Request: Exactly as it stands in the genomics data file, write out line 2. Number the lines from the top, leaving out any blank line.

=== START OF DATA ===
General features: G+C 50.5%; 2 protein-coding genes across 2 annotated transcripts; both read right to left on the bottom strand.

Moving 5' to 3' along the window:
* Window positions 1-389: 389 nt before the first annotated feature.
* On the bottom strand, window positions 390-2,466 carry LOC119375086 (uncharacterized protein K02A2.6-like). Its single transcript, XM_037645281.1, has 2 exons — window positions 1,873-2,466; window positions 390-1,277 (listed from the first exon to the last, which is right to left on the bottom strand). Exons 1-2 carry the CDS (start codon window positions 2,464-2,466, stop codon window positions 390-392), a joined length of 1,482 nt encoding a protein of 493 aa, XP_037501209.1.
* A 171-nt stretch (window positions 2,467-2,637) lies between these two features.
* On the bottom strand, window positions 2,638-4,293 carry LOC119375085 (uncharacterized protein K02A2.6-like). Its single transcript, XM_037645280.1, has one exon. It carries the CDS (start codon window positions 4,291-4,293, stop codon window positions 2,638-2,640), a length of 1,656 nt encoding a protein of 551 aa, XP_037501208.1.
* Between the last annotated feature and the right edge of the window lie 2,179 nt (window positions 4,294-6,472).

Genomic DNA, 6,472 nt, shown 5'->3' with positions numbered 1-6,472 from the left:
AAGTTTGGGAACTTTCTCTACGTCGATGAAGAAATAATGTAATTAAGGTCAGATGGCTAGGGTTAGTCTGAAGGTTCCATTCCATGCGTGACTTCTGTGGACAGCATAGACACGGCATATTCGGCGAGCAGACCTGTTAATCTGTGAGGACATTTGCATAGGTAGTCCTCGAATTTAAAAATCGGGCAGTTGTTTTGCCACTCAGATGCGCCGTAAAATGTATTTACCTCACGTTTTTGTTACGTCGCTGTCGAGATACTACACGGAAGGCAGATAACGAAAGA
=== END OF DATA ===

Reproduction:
Moving 5' to 3' along the window: